The Annual Cost of Autism


By Lisa Ackerman

In May, new figures were released highlighting a huge increase in the annual costs of autism which have soared to $137 billion a year (1). This represents a three-fold increase within the last decade.

If you ask “who pays for autism?” my answer would be everyone. We know many families living with autism are carrying much of these costs.  They put a second mortgage on their home, sell their home to move into an apartment or with relatives, take out multiple credit cards, borrow from family members, and often one parent ends up taking a second job to help make ends meet.  Some families have opted to double-up households with two families living together sharing expenses so they can put most of their housing funds into their children’s needs.

A recent TACA membership survey where almost 2,000 families participated indicated how much they are spending for autism-related costs for their children. We found that an average of $27,000 was being spent per family yearly resulting in over $50,000,000 in annual out of pocket expenses. Some of these families were spending more than their annual take-home pay for basic services like behavioral and speech therapies.

It is important to note that an estimated 80% of those living with autism are ages 22 years or younger. We don’t have enough data to calculate the lifetime costs of autism. Based on what we know today, it is estimated that these costs are $3-5 million per affected individual.  Sadly, with articles highlighting the tripling of costs, we don’t see this trend slowing down anytime soon.

With the recent downturn in the economy, special needs families are being hit hard; support services are drying up. Assistance for families is dwindling while the pool for those needing help is soaring. Supporting families living with autism has become harder. At TACA, we have fewer tools to assist these families than we had just a few years ago.

Here is an excerpt from a recent article featured in the Disability Scoop online news site highlighting the soaring costs of autism:

“We are paying for the costs of inaction and the costs of ‘inappropriate action,’” said David Mandell of the University of Pennsylvania, who is behind the research. “Social exclusion of individuals with autism and intellectual disability, and exclusion of higher-functioning individuals from employment opportunities are increasing the burden not only on these individuals and their families, but on society as a whole.”

At TACA, we agree. What can’t be measured is the hardship endured by families and individuals living with autism. Those costs are much higher.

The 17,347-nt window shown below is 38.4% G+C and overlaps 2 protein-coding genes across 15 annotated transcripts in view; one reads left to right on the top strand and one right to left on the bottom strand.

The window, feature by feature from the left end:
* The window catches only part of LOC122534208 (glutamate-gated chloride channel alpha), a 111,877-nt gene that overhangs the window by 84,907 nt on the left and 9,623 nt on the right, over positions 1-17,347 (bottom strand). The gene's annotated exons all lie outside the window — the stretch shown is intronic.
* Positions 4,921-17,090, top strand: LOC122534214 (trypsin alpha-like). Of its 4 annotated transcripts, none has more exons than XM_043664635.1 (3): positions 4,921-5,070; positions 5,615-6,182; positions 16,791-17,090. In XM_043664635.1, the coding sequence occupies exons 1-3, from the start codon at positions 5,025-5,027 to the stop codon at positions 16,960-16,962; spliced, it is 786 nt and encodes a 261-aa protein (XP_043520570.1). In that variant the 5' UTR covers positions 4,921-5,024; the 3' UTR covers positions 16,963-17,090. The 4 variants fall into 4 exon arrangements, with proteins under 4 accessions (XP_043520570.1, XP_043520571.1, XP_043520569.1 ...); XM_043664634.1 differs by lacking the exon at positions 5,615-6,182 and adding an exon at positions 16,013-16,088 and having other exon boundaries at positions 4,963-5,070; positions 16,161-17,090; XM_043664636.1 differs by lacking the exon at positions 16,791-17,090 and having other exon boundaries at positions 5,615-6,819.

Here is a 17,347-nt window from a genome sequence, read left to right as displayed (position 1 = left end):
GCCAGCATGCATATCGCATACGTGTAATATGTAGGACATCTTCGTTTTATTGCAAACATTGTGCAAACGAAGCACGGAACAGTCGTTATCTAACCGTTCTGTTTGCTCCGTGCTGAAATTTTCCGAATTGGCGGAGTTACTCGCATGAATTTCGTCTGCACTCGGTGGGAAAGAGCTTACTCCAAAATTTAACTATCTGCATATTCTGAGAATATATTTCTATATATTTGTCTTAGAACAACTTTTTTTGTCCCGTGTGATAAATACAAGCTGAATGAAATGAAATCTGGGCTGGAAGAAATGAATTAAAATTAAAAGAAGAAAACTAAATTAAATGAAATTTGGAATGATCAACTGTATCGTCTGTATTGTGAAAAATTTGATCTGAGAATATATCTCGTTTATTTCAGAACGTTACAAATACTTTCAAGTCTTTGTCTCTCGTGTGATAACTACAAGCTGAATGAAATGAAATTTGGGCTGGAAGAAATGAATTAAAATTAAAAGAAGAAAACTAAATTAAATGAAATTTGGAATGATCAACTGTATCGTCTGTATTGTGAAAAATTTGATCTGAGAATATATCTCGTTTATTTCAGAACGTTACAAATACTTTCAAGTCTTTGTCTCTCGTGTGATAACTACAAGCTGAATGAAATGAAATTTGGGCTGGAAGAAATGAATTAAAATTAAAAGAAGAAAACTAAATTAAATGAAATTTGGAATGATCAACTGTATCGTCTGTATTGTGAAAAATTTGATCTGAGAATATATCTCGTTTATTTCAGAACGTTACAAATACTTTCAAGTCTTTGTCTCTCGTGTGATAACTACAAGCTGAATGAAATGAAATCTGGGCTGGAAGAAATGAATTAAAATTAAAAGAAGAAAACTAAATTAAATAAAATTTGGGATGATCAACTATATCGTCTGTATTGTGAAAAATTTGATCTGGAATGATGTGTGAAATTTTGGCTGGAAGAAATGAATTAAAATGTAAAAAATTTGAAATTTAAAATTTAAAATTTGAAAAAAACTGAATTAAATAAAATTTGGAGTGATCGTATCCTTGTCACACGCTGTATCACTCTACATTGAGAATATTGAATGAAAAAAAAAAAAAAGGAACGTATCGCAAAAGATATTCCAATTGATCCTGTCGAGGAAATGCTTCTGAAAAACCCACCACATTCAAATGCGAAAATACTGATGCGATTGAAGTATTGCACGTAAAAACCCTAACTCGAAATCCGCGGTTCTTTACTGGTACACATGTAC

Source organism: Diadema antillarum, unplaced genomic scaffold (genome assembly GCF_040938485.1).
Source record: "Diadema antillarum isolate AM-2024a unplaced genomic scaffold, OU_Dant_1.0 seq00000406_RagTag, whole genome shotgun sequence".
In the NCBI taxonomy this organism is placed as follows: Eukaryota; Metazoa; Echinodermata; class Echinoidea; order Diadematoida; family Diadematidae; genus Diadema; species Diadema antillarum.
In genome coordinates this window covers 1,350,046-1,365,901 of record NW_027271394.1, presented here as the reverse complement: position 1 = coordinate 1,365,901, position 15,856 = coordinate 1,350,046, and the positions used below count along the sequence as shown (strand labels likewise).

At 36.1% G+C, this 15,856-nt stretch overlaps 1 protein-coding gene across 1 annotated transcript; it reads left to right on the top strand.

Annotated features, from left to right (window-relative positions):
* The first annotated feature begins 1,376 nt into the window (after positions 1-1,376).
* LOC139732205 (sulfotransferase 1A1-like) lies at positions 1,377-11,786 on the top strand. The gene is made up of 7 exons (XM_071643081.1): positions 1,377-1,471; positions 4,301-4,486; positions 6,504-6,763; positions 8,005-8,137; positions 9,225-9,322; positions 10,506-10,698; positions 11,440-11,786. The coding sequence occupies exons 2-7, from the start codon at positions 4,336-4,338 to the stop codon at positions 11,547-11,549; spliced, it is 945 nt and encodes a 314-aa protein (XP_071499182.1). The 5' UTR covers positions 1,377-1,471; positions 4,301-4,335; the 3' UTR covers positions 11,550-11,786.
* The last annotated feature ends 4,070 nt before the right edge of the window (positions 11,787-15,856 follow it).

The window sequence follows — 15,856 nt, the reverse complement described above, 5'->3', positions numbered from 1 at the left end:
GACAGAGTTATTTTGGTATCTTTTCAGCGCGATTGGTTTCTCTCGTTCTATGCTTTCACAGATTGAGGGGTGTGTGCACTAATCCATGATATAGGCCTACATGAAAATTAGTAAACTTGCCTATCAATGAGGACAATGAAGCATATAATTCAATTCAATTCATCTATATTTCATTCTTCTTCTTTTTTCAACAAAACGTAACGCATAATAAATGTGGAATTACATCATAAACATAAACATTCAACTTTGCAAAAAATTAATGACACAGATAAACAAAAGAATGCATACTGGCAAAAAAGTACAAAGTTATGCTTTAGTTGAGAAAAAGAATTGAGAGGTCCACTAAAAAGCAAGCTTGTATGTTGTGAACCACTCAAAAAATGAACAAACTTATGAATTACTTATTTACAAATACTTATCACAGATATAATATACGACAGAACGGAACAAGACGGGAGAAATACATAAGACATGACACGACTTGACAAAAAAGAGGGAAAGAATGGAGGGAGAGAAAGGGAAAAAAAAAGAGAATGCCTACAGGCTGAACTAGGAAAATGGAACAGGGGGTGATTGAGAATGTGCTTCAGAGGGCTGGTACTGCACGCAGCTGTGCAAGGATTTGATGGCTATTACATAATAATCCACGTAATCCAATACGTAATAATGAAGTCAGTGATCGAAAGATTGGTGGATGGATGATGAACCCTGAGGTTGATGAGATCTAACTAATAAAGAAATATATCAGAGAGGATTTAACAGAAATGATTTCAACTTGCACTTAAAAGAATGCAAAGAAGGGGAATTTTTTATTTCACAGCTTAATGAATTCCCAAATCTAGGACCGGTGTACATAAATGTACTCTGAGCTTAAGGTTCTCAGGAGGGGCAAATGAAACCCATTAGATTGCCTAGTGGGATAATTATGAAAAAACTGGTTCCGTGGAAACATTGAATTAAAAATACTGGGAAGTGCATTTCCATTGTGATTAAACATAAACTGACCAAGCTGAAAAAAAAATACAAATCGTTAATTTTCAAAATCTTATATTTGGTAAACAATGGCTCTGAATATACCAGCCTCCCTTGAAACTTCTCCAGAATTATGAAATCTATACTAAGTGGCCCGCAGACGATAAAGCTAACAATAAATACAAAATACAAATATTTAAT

Resources

http://www.disabilityscoop.com/2012/03/30/autism-costs-billion/15286/

http://money.cnn.com/2012/04/02/pf/autism/index.htm

7 Comments Add yours

  1. Cindy Facteau says:

    These numbers are staggering, Lisa. I wonder what the numbers look like with regard to the families of individuals impacted by Autism. I’ve become downright depressed when I think about all of the interventions I would like to implement and realize that we’d need triple our current monthly income just to fund a fraction of them. For families with limited income (even moreso since my husband was discharged from the Marines after 13 years) like mine, it’s heartbreaking to open that proverbial Pandora’s Box, because once you are aware of what can be accomplished through biomedical interventions and the litany of therapies available, you want nothing more than to be able to provide it all for your loved one. When you have one affected child, it seems nearly impossible. When you have multiple children that require these treatments, it’s almost soul crushing.

    I frequently say that I wish for my boys to be future tax payers rather than future tax burdens. With the current state of the economy, it has begun to feel as though everything is a fight…from obtaining adequate education to obtaining essential therapeutic services from the Regional Centers. Even the most fundamental services, like ABA and other traditional therapies, must be lobbied for in earnest if you don’t have the financial resources necessary to pay for these treatments yourself. The entire process takes its toll on caregivers…and the fallout from living in a virtual pressure cooker of stress and uncertainty impacts the entire family dynamic.

    There has got to be a better solution. It’s tragic to see services for our loved ones dwindling at a time when our community’s numbers are growing exponentially. Our children have the potential to achieve greatness, if afforded the opportunity to do so. If not now…when? We’re certainly not going away any time soon. 😦

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